When and why use it? When there is lots of action; when you need to provide context; when the user drives and the journalist guides; to expand view of existing image (pulling out to go wide, show still image and let user see the context in which it was taken so you can get the environment photographer was in); when you want to take the viewer where he or she can’t normally go (distant or unsafe places); to unmask what’s going on behind the scenes (empty room). When not to use it? Not for all cases or stories. There are times when framing either with camera or words gives you focus and provides definition to make a story work. Otherwise it may not make sense. Applications? Tours, press conferences, smaller enclosed places rather than large landscapes, riots or breaking news. The journalist can say: if you move left you can see…but the user would drive the image. Imagine an intermediate experience. Not a reporter narrated or just user driven (no instruction or context), but reporter as guide: I’ve been here, I’ve looked around, let me give you some advice. 360 as metaphor for reportorial experience. Lots of work to be done to make this functional, better quality. Upside: no need to shoot as many shots to get all the action. You could offer two paths, allowing for an unmediated experience, with the addition of hotspots (links in the video) to provide interactivity. Downsides: you need an interesting shot in 360. Ideally you have at least two interesting things and you are between them. Must haul extra equipment. Loss of focus–360 could broaden context too much.
Technical: Preplanning is key. Issues: when you use a fish eye two shots are needed to create one 360-degree image, which has ethical implications, because you have to take them at different times. This is how it’s done now in 35mm: lots of shots, quicktime VR, ethical implications, altered image. This is no good for action situation, only landscapes, because you can’t have things move while you set up the second shot. Are you in the photo or not? If not how do you take it? Robot? Beanie? How do you see what’s going on behind you? How do we tell people the 360-degree function even exists so they will use it.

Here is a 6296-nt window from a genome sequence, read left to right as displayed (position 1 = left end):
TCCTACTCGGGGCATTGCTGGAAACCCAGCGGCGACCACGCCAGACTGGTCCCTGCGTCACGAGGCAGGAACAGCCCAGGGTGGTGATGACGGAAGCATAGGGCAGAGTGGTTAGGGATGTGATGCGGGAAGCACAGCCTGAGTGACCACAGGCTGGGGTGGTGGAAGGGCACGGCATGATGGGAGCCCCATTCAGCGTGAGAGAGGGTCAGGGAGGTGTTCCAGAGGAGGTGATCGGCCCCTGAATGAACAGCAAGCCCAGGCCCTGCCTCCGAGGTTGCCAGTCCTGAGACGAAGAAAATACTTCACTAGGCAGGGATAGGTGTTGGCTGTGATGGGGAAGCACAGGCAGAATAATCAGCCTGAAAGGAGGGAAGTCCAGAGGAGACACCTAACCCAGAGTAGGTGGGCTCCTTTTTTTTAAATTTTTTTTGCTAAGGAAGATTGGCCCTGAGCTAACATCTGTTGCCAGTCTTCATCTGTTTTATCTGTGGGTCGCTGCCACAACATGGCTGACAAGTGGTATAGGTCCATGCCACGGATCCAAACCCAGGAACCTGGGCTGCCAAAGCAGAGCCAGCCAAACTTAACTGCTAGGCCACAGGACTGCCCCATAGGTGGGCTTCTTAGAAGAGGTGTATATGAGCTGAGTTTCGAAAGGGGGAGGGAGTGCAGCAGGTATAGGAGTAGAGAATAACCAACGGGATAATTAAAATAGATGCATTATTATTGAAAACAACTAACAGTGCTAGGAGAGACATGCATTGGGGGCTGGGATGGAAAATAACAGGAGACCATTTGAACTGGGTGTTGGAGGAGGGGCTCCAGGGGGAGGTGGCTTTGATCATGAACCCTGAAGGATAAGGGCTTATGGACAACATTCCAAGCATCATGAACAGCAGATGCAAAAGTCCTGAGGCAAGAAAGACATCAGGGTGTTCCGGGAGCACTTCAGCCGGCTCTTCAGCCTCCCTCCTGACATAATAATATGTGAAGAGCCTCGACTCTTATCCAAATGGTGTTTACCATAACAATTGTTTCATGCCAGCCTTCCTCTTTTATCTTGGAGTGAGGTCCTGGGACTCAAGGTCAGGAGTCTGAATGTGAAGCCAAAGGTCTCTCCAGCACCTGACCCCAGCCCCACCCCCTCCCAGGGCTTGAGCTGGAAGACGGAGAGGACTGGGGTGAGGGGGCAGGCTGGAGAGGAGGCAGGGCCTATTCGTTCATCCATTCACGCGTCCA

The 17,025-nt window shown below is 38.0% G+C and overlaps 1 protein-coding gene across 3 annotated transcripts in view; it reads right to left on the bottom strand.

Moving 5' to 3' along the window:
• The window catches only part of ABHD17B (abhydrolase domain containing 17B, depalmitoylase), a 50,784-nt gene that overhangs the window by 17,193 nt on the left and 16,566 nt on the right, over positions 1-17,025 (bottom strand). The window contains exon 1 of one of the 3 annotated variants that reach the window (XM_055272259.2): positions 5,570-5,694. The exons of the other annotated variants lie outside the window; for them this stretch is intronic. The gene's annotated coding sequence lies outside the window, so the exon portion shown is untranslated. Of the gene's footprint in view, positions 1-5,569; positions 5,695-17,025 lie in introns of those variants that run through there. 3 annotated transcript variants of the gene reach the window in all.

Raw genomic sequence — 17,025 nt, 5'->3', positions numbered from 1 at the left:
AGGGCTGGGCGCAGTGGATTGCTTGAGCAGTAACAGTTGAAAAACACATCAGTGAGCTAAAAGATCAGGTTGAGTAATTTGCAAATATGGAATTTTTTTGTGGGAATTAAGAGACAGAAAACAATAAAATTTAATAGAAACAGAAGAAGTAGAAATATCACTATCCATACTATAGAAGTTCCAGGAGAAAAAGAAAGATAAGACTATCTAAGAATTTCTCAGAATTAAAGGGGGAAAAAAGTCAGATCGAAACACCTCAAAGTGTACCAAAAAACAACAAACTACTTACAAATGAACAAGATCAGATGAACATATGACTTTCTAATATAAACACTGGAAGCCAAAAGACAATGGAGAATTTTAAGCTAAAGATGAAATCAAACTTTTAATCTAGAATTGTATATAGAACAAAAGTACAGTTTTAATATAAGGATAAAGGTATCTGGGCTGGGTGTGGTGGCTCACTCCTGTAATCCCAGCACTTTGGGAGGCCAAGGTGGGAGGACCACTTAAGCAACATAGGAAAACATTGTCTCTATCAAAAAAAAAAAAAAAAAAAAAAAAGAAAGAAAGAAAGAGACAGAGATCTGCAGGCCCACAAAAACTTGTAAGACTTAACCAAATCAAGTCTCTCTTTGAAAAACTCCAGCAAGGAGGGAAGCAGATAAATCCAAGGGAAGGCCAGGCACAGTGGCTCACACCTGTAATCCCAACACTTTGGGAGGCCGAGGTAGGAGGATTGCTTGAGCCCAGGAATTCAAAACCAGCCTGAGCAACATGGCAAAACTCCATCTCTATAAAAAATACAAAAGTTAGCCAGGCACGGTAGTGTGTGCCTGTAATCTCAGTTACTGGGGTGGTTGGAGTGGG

Audience: Allows journalists to explain what journalistic choices have been made. Why we make the decisions we do to take the pictures we do, cover the situations we do. It breaks down the us/them dichotomy. The audience can tell more about the credibility of news organization.
Education: Use a 360-camera to show journalists in action, give students the experience of an entire situation they might find themselves in.
Ethics: Issues of photo manipulation arise; also need for permissions–people may not know they are on camera. Who teaches this? Teacher training is needed. Let students know this may not be reality for a long time. Impact on newsroom: Adding to existing job requirements. Journalists will not thank us. Who takes images: solo reporters? Teams? Photojournalists? Reporters? Both? Training on equipment, how to report with it. If everyone is required to do it, quality won’t be high enough. Union issues.
Research: If you put the journalist into the picture in some way, what would audience think of this? If they see us and see what we’re doing, the audience could better understand what is involved. You may not need a reporter on camera, can provide information in text or track. If the user doesn’t navigate should they see a director’s cut? Do audiences want more than passive visuals, to be able to drive? In terms of technology, need to develop one camera that can take 360-degree photos, regular shots, panoramas, and video.
3-D PHOTOGRAPHY AND VIDEO
Uses: Illustrative or explanatory journalism, to show what it’s like in the field (eg: mountains and caves in Afghanistan). The technology lends itself to experiential journalism. It provides emotional access–connects people to the world, providing more sensory information. The technology is not ready for prime time. Needs to lose the goggles, need to synch everything including zooms. Could you switch a monitor from 2-D to 3-D? Need one camera so it would be less cumbersome than shooting with two at the same time. Issues include need for high bandwidth, seamless software. Users could submit their own 3-D elements for stories. 3-D forces outside of news will be adopting this, especially the gaming industry. It would be great to add this to 360 goggles, and add directional audio. Might as well put it all in there. Audience impact: 2-D gives a distance, but 3-D would bring people in closer. This could have good or bad implications. 2-D offers a level of protection, 3-D thrusts you into it. Would need to label what you’re doing because people could be upset by graphic images. In coverage of disasters, for example, there would be no separation. But it could also create a sense of community.